Elain had always been gentle and sweet—and I had considered it a different sort of strength. A better strength. To look at the hardness of the world and choose, over and over, to love, to be kind. She had been always so full of light.
The most beautiful story arc (apart from Rhysand and Feyre’s relationship) in the whole ACOTAR series is the relationship between Rhys, Mor, Azriel, Cassian, Amren and of course, Feyre. Rhys’ speech just before the really big battle is a key point of that relationship. How each of those people helped make him what who he is now, instead of whom he might have been if he had never met any of them. Cassian taught him resilience, loyalty, honour and strength, and how those things can make the best of a person. Azriel taught him that’s it’s the family you choose, rather than the one you are born into that really matters, and that you can still find hope when the whole world is telling you to despair. Mor taught him that light can be found in the darkest of places if you have the ability to find it, and that kindness can exist even amongst the worst cruelty. Amren taught him how to keep his power from consuming him completely. And of course, Feyre is his mate – the missing piece of him.
“The great joy and honour of my life has been to know you. To call you my family. And I am grateful – more than I can possibly say – that I was given this time with you all”
The whole theme of ACOTAR is that dreams can be very powerful things – for both good or bad. Rhys had a dream of living in a peaceful land and he began trying to make that happen. Feyre had a dream of a better life – she went through the wall and although her life with Tamlin wasn’t the once she dreamed of, it did lead her to Rhys and all of the others. Even the monsters have dreams – in Feyre’s last conversation with the Suriel, it asked her to leave the world a better place than she found it.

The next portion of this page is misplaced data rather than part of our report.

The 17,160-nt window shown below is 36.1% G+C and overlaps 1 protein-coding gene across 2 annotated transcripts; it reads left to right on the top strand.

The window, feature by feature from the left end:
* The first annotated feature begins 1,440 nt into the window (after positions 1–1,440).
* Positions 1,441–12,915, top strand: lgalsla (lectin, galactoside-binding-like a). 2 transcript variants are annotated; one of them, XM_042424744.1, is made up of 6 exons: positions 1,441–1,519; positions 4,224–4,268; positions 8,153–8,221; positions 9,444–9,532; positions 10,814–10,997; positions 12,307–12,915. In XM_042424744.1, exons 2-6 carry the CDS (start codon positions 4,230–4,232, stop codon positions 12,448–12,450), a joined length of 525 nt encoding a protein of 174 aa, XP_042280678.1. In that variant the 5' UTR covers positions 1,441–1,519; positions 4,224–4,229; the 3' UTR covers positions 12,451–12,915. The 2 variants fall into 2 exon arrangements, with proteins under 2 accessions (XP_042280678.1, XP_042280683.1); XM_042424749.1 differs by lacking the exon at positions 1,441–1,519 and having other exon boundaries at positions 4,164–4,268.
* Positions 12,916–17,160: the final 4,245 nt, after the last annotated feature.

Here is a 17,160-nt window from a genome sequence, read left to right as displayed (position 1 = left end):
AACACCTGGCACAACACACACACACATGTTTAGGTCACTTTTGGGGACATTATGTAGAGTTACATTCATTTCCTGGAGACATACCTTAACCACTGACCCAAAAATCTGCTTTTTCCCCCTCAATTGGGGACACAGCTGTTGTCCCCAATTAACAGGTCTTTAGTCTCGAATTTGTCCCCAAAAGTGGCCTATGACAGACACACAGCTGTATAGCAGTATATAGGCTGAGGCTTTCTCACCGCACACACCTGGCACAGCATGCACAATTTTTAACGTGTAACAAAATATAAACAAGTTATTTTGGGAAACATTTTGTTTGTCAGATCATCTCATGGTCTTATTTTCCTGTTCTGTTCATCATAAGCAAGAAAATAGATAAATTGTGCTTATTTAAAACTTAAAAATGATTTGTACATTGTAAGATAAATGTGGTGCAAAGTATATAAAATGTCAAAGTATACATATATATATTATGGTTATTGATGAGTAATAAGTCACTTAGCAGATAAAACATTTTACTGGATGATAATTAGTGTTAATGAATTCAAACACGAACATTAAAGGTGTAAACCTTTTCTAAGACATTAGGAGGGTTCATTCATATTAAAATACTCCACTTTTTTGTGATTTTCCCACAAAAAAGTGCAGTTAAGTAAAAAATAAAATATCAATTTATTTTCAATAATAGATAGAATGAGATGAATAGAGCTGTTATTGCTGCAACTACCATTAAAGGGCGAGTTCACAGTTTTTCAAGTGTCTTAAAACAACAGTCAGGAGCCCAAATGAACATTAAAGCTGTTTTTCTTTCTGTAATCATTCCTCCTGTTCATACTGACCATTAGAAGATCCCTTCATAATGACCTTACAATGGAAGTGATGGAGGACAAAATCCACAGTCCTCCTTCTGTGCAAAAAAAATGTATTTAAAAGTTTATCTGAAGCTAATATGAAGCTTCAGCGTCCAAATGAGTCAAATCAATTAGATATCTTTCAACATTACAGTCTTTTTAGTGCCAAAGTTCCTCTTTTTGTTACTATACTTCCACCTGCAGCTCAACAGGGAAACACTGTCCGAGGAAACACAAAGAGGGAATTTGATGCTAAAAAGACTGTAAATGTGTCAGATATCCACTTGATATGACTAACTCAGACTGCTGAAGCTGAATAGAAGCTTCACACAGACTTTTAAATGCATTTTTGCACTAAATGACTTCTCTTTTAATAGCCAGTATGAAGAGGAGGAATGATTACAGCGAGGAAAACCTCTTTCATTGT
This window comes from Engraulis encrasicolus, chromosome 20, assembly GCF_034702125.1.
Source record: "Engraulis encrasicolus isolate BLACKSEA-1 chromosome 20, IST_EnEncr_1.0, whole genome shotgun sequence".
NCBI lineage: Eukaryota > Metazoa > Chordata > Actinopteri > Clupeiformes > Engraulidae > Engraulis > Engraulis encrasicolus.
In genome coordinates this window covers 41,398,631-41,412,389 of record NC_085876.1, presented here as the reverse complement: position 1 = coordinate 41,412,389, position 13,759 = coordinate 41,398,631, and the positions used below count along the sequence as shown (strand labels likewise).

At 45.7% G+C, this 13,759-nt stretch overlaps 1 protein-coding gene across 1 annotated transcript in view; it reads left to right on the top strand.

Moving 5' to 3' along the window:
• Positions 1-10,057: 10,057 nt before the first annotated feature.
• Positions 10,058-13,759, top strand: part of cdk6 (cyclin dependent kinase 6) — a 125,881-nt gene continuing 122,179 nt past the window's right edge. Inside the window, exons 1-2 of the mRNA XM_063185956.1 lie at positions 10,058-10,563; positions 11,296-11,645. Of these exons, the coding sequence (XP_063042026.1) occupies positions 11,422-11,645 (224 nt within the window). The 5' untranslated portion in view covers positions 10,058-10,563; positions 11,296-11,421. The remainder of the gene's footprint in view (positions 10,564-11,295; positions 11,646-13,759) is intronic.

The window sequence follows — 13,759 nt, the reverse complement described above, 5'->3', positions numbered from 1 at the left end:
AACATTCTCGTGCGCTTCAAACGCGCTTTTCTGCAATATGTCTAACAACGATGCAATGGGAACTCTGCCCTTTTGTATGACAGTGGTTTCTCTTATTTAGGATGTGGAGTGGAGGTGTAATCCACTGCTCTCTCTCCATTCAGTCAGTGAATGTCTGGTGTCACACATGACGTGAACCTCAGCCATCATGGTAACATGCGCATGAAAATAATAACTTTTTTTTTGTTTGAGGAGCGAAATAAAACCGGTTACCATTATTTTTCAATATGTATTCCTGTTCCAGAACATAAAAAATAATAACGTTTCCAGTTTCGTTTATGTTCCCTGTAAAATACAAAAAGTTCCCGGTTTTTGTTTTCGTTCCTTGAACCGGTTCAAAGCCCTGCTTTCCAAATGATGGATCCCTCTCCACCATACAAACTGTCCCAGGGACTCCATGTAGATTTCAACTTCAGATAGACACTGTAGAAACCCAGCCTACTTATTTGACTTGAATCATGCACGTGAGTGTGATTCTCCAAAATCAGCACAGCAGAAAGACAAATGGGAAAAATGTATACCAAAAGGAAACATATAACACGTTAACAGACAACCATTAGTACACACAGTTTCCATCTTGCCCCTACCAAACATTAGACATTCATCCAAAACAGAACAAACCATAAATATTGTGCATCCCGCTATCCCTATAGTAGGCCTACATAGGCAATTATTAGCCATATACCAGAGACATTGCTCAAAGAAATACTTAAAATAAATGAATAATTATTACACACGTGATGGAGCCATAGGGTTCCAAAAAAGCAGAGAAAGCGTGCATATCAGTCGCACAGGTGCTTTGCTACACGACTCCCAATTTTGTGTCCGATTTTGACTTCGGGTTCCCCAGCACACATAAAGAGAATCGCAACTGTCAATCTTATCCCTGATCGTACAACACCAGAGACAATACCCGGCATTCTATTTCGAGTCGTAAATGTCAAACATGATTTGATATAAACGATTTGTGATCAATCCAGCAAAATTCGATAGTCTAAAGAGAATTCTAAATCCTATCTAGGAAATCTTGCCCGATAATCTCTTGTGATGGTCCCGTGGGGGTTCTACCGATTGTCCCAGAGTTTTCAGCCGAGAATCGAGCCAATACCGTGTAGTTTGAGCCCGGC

Now, I am not one to cry over a book – in fact the last time I remember getting properly teary out a book character was in Harry Poter and the Deathly Hallows. However, I had to wipe the eyes clear twice in A Court of Wings and Ruin. You know what I’m talking about. First Sarah J. Maas stabs you sharply in the heart with Cassian, and the knife is pushed deeper with Nessa. Then of course, Elain comes along and Sarah J. Maas takes her great big dagger out of your heart, closes the wound and pats you on the head. Not too much later she presses on the still-healing wound with Amren and her princely fellow Valeran (sp?). Then she rips your heart out out of your body, stomps on it and kicks it around for good measure with Rhys. Then of course, because she does still love us in her sick, twisted fashion, she dusts our hearts off so their clean, and then shoves them back inside our chests. My god woman, stop trying to kill me!
as I am clearly a glutton for punishment I can’t wait for the next book.